The European Union’s executive arm is set to recommend a 90% net reduction of greenhouse gases by 2040, a target backed by climate scientists and criticized by the industry in the face of high energy prices and growing international rivalry in clean technologies.
The European Commission plans to endorse the goal in line with advice from its board of scientists for climate that it’s the best pathway to meet the Green Deal’s overarching aim of zeroing-out pollution by the middle of the century, according to people with knowledge of the issue. The blueprint for the next decade is set to be adopted on Feb. 6, marking the first stage of a debate with member states on how to design future policies and objectives.
The planned target for the 27-nation bloc, which is legally bound to reduce greenhouse gases by 55% this decade, will affect every corner of the economy and would entail significant political risk by requiring greener consumer lifestyles and more restrictions on businesses and agriculture.
A key new component of the 2040 goal will be carbon removals, including technologies such as direct air capture or carbon sequestration by farmers and foresters. The EU has signaled that this element could account for around 10% of the target and is yet to decide how large the share of removals will be under the blueprint.
Europe wants to be a global leader in the green shift, an increasingly challenging objective when coming up against US President Joe Biden’s landmark climate package and competition from China in low-carbon technologies and critical materials. The bloc is still grappling with the effects of an energy crisis triggered by a cut in natural gas supplies from Russia following the war in Ukraine.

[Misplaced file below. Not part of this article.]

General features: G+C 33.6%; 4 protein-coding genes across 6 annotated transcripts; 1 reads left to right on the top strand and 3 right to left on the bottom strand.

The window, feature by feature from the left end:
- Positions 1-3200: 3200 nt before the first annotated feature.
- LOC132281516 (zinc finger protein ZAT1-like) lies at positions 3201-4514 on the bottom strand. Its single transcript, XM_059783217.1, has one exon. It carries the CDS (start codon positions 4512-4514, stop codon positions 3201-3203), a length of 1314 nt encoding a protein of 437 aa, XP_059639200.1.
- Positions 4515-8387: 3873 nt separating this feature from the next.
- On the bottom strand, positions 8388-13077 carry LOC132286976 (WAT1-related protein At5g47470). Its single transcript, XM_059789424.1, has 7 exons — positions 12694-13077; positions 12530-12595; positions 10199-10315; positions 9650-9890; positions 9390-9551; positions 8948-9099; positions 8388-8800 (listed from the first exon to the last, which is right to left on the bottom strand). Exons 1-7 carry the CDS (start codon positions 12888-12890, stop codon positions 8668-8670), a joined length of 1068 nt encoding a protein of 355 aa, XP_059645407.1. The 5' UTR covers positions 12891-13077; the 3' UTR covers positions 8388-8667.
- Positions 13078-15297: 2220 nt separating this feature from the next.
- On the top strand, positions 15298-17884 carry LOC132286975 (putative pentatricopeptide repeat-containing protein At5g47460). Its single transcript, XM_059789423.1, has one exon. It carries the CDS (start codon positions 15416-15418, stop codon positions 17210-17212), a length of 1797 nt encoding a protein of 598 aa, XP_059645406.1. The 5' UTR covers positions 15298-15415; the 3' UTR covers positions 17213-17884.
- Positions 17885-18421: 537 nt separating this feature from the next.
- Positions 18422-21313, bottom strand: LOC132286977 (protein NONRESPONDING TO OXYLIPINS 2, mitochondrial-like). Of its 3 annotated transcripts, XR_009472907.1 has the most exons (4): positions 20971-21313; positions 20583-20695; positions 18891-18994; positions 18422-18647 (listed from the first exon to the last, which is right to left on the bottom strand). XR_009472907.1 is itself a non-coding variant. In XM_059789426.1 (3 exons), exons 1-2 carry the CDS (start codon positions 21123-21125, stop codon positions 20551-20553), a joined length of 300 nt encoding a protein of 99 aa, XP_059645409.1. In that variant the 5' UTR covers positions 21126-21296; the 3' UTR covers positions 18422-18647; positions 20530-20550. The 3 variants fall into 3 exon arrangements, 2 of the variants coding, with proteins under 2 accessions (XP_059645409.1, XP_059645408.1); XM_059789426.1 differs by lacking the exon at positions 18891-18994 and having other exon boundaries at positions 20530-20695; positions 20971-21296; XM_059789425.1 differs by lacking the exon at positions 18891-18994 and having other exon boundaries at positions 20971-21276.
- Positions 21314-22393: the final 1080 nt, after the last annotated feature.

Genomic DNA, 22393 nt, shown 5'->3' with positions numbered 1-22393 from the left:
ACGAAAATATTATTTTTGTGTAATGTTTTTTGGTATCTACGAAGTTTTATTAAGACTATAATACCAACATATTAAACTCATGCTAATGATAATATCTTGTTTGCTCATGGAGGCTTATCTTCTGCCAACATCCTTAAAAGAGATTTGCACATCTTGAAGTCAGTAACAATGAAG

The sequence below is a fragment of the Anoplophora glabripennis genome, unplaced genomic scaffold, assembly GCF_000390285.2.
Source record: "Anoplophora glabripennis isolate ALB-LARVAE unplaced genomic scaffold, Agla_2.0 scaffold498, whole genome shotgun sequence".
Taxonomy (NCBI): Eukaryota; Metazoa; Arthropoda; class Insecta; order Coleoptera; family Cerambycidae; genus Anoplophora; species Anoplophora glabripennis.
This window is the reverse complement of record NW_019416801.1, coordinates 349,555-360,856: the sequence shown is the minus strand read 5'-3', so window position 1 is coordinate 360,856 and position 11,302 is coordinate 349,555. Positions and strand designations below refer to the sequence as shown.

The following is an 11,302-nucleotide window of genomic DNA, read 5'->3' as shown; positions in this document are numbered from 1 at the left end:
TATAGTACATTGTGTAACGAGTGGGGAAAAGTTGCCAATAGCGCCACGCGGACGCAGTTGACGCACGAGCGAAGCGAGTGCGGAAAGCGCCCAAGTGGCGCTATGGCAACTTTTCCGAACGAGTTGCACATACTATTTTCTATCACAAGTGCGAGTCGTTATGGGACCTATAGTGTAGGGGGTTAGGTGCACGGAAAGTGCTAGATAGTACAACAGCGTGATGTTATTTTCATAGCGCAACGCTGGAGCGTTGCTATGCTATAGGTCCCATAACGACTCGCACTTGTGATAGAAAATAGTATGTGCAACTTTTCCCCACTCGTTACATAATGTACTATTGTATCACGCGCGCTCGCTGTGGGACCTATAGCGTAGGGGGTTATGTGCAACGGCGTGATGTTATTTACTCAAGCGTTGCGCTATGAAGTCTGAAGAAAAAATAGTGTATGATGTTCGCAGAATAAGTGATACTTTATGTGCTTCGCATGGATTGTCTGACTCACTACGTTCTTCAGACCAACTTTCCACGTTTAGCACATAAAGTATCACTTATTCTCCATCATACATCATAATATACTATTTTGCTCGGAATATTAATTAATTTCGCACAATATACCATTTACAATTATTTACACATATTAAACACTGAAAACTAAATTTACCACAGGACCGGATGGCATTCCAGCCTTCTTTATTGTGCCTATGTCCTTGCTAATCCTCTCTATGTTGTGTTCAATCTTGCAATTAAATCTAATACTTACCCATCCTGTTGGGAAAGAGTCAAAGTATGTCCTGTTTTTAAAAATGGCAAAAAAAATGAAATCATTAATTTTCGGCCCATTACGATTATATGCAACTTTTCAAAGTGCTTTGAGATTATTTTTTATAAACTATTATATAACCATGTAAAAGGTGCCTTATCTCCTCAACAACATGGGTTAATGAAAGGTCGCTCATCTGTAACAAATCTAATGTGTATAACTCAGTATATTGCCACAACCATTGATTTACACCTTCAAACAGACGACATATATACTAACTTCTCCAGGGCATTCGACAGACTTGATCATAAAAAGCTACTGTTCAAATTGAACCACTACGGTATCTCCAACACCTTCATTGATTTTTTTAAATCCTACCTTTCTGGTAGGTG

While benchmark power prices in Germany, the region’s biggest economy, have eased from the highs seen in 2022, they are still more than twice the levels seen before the war.
The options analyzed by the commission for its climate roadmap to 2040 were an 80% cut, a reduction of 85-90% and a decrease of 90-95%, said the people, who asked not to be identified as the document hasn’t been yet adopted. By the EU executive arm’s own assessment, current measures by its member states are lagging behind the group’s 2030 targets.
The building blocks for the planned 90% target include further growth of renewables, energy savings and accelerated use of technologies such as carbon capture and storage. It also needs phasing out of fossil fuels, rapid electrification of road transport and heating sectors, a strengthened industrial policy with funding mechanisms and a plan to attract private capital.
The green shift will require significant investment from both public and private capital, with the European Investment Bank having a key role to play. The 90% reduction goal would mean €2.8 trillion ($3 trillion) savings in net imports of fossil fuels in 2031-2050.
Agriculture is set to play an increasing role in the green transition. With the right policies and support, the EU should be able to reduce non-CO2 emissions of greenhouse gases in the sector by at least 30% in 2040 compared to 2015, the people familiar said. When combined with forestry, it should become climate neutral as early as 2035, according to the people.
The 2040 roadmap, to be presented four months before June’s European Parliament elections, will set in motion a lengthy process to adopting the goal. A legislative proposal setting the exact details and steps to reach it, will be put forward only when a new commission takes office after the elections.
To become a law, the proposal would then need to be approved by the parliament and the 27 national governments, with both having the right to propose amendments.